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15 June 2010updated 12 Oct 2023 11:09am

Comment Plus: pick of the papers

The ten must-read pieces from this morning’s papers.

By Staff Blogger

1. Fiscal conservatism may be good for one nation, but threatens collective disaster (Independent)

If all European economies decide to cut borrowing, slash spending and raise taxes, and do so at the same time, the continent may go into a double-dip recession, warns Joseph Stiglitz.

2. Bogus and misdirected, yes. But the Tea Party has a lot to teach the left (Guardian)

The left has much to learn from the anger and authenticity of the populist right, argues George Monbiot.

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3. This Budget is George Osborne’s moment to be radical (Daily Telegraph)

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Osborne can no longer claim that economic circumstances force him to introduce harsher cuts than Labour planned, says Fraser Nelson. Instead, he will have to focus on something he shied away from in opposition: the moral case for cuts.

Read the CommentPlus summary.

4. Love and loathing across the ocean (Financial Times)

The BP crisis has served as unfortunate reminder that, underneath the famed “special relationship” lies a well of mutal loathing, writes Gideon Rachman.

5. Cameron offers us the audacity of despair (Times)

David Cameron’s sunny optimism has been replaced by pessimism as he tries to prepare voters for difficult times, writes Rachel Sylvester.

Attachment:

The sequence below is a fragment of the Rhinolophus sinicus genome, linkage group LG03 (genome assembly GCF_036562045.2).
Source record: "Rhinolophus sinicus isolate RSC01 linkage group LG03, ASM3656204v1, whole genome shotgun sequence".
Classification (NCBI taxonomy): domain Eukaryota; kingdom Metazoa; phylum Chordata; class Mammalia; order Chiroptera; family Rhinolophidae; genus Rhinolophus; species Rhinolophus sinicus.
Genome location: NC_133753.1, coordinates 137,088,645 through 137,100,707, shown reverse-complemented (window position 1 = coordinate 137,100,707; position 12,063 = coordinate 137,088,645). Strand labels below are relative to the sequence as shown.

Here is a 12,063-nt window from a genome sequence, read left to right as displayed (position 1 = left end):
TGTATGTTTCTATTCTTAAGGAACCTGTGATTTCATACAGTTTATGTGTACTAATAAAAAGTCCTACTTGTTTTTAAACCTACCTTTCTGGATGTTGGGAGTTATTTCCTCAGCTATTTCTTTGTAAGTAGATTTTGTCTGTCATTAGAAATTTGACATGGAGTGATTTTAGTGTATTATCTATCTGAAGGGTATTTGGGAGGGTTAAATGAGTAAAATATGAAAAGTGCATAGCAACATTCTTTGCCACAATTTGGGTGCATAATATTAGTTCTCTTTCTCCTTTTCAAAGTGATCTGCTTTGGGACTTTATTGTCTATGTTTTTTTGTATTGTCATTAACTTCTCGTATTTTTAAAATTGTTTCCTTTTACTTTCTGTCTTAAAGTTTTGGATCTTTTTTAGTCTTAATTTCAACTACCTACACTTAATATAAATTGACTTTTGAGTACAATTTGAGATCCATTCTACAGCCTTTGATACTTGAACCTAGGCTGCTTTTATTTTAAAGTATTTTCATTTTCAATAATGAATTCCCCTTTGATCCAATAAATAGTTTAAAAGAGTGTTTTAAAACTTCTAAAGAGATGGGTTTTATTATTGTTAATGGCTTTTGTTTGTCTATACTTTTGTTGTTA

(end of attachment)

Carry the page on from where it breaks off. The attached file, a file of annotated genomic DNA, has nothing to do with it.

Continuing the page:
Read the CommentPlus summary.

6. Afghanistan: Britain is stuck with a war it can’t afford and can’t win (Daily Telegraph)

With corruption rife and the rule of law still absent, there are few signs of hope in Afghanistan, writes Mary Riddell. But to cut and run would be a betrayal of the country’s people.

7. Their mineral wealth is impressive, but it won’t benefit Afghans any time soon (Independent)

Elsewhere, Patrick Cockburn says that ordinary Afghans will not benefit from their country’s mineral wealth. Winning any sort of contract in the country involves a risky strategy of bribery.

Read the CommentPlus summary.

8. De Gaulle would have hated the Saville inquiry (Times)

The French leader would have been baffled by the Saville inquiry, writes Ben Macintyre. But it has performed the essential function of clearing the toxic cloud over Northern Irish politics.

Read the CommentPlus summary.

9. Cameron will soon regret this hospital populism

Polly Toynbee argues that David Cameron’s decision to appease local health campaigners will come at a cost, in money and lower standards.

10. Kyrgyz dilemma (Financial Times)

Any Russian involvement in Kyrgyzstan must be part of a broader multilateral force, says a leader in the Financial Times.

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